GENEVA (AFP) - A group of UN rights experts on Tuesday condemned the death in detention of a dissident Chinese activist, saying she was denied access to vitally-needed medical treatment for months.
"The death of Ms Cao is a tragic example of the results of criminalisation of the activities of human defenders in China and reprisals against them," a group of UN rights experts said in a statement.
Cao Shunli, 52, died on Friday after being detained since last September and denied medical treatment for several months after she fell ill, her brother and lawyers acting on her behalf told AFP.
China's foreign ministry insisted on Monday that Cao's "lawful rights and interests have been protected in accordance with law," without providing further details.
The prominent human rights lawyer had campaigned since 2008 for greater government transparency, and improved access for Chinese civil society to give evidence to a periodic UN review on China's rights record.
She had been set to travel to Switzerland last September to observe a meeting about China at the UN Human Rights Council, but Chinese authorities prevented her from boarding the flight to Geneva.
She was first held incommunicado, according to the UN expert group, which includes special rapporteurs on torture and other cruel, inhuman or degrading punishment.
Her whereabouts first became known when she was charged with the "crime of provocation", they said.
One of Cao's lawyers told AFP she had fallen ill in November but had been denied access to medical treatment for more than three months. She was only sent to hospital after suffering organ failure and falling unconcious in late February.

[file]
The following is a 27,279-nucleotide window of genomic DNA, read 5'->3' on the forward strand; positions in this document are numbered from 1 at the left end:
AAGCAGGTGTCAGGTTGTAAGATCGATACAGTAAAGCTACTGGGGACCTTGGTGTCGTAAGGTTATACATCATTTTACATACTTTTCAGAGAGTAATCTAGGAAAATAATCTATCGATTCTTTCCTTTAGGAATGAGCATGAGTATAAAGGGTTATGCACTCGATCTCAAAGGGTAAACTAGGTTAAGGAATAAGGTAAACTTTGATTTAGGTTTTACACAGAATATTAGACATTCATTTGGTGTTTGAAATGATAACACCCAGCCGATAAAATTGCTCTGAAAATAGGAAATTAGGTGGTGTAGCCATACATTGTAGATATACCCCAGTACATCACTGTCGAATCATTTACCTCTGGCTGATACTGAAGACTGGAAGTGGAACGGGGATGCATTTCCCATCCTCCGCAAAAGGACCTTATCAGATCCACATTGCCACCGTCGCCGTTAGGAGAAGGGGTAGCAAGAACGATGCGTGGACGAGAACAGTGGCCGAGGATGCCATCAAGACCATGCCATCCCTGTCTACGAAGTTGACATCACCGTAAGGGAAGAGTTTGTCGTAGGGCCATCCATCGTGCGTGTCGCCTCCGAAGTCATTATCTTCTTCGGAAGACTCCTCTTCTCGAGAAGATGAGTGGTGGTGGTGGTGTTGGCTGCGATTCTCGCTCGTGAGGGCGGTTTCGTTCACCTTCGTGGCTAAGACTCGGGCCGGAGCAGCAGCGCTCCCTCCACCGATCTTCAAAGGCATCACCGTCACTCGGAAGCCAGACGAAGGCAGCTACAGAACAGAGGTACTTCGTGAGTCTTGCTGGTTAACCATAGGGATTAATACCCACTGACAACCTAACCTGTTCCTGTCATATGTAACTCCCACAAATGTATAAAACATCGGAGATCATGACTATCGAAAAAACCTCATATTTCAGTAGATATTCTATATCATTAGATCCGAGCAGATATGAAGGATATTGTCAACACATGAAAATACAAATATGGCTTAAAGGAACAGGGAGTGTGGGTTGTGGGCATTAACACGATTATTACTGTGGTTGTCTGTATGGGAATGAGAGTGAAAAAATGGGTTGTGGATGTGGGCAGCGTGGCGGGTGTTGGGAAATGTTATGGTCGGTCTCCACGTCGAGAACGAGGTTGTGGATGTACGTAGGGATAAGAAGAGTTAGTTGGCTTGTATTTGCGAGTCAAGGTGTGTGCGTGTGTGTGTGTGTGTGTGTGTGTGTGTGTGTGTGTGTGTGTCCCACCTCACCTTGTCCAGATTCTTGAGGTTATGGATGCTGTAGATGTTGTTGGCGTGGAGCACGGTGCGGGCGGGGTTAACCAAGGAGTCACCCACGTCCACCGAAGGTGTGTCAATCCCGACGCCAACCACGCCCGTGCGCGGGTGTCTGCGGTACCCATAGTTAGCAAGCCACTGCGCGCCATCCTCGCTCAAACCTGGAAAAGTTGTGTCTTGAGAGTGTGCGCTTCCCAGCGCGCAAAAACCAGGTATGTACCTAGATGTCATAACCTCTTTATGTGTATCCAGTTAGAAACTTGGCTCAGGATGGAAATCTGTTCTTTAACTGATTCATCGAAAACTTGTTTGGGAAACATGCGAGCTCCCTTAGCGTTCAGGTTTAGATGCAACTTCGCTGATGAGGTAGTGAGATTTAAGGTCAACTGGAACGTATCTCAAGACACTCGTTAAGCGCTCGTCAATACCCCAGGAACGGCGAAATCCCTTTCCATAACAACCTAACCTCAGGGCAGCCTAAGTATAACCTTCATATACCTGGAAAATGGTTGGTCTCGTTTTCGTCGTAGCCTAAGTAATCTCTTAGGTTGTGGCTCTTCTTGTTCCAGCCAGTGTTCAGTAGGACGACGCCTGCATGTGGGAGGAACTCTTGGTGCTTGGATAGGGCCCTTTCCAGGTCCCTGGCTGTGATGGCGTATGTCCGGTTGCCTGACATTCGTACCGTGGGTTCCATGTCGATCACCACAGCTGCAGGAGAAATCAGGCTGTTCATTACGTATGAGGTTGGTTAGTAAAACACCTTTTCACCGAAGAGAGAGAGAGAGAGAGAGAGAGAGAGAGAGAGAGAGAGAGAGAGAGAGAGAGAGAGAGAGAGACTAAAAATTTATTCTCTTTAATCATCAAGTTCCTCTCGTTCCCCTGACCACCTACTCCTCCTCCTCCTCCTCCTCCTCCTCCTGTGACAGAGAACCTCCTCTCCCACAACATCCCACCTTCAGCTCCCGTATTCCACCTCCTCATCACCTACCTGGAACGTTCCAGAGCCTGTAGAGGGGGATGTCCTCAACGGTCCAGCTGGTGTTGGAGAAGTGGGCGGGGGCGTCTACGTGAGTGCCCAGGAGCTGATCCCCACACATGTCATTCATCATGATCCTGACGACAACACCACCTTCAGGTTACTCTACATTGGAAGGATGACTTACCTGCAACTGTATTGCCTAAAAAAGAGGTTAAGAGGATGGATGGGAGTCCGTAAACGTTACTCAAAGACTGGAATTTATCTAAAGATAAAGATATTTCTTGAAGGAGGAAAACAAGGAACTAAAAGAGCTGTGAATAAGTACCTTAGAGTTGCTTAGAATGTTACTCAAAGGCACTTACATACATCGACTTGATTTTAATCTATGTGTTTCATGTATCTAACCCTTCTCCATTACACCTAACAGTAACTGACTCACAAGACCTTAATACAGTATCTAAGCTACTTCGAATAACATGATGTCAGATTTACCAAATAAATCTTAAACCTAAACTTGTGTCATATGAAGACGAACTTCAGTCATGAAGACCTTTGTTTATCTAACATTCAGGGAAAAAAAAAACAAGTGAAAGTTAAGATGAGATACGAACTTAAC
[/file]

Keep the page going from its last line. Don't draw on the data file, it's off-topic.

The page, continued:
The UN expert group said Cao's "enforced disappearance, arbitrary detention, failing health and the fact that she was denied medical care" had been brought to their attention at the time.
They had "transmitted urgent appeals to China" and issued a public statement as early as October.
China had assured them that Cao "had no serious health problems and had access to medical care".
"It is unacceptable that civil society activists pay the ultimate price for peaceful and legitimate interaction with the United Nations," the experts said, backing a call from the UN human rights office for a prompt investigation into the circumstances leading to Cao's death.
Countries including the US, Britain, France and Canada have also expressed concern at Cao's death.